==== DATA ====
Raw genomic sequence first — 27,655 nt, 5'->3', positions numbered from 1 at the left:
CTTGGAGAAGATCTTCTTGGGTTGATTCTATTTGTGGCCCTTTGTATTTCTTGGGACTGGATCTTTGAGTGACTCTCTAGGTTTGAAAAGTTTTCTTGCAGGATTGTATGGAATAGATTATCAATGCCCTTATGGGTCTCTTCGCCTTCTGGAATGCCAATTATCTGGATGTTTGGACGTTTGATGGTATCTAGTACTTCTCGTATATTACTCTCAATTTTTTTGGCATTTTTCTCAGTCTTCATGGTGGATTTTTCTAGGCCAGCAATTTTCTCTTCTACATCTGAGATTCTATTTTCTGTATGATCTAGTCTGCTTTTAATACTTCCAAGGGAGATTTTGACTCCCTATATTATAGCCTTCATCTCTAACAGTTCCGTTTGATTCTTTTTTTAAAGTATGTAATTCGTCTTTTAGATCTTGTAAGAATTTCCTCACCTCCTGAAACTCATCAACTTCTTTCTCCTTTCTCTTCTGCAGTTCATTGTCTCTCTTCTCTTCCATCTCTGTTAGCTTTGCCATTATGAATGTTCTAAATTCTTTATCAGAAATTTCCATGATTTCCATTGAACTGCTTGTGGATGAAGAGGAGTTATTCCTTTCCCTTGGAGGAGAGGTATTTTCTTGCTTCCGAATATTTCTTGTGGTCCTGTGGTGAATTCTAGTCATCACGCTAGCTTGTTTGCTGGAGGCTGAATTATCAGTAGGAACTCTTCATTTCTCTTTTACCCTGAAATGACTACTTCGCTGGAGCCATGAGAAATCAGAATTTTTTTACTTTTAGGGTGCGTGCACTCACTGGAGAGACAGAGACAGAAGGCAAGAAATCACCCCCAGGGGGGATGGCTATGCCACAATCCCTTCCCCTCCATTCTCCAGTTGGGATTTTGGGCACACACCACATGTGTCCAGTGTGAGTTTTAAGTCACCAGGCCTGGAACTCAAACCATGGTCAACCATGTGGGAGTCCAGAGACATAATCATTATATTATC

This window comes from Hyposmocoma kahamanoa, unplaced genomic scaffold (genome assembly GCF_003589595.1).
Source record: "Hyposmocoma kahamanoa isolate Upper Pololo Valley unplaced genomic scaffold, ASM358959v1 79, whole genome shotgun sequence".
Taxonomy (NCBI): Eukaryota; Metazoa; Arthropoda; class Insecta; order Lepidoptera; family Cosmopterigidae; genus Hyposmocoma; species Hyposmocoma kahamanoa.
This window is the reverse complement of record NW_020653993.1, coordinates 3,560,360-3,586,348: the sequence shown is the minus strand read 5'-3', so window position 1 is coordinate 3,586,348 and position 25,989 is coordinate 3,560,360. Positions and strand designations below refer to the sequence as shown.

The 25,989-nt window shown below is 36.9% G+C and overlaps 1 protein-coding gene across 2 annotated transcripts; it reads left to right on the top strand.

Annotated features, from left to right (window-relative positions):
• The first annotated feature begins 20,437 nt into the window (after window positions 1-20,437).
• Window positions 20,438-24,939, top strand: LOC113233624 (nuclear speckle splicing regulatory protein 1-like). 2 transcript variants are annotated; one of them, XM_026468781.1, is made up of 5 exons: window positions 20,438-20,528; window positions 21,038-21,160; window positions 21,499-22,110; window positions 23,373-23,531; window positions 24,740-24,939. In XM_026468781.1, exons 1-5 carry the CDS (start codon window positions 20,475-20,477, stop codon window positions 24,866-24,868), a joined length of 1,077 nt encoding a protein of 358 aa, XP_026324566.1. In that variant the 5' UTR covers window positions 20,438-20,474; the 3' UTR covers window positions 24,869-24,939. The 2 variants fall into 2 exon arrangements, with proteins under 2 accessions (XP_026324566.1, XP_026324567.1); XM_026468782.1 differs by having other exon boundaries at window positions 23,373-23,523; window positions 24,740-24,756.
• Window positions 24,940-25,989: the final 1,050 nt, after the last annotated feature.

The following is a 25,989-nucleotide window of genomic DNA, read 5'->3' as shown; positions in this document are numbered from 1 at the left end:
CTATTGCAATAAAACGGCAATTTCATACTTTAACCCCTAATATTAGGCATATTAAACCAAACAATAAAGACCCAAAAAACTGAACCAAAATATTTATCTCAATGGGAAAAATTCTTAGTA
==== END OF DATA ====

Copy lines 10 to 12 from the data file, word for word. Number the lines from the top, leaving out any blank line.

• Window positions 20,438-24,939, top strand: LOC113233624 (nuclear speckle splicing regulatory protein 1-like). 2 transcript variants are annotated; one of them, XM_026468781.1, is made up of 5 exons: window positions 20,438-20,528; window positions 21,038-21,160; window positions 21,499-22,110; window positions 23,373-23,531; window positions 24,740-24,939. In XM_026468781.1, exons 1-5 carry the CDS (start codon window positions 20,475-20,477, stop codon window positions 24,866-24,868), a joined length of 1,077 nt encoding a protein of 358 aa, XP_026324566.1. In that variant the 5' UTR covers window positions 20,438-20,474; the 3' UTR covers window positions 24,869-24,939. The 2 variants fall into 2 exon arrangements, with proteins under 2 accessions (XP_026324566.1, XP_026324567.1); XM_026468782.1 differs by having other exon boundaries at window positions 23,373-23,523; window positions 24,740-24,756.
• Window positions 24,940-25,989: the final 1,050 nt, after the last annotated feature.

The following is a 25,989-nucleotide window of genomic DNA, read 5'->3' as shown; positions in this document are numbered from 1 at the left end: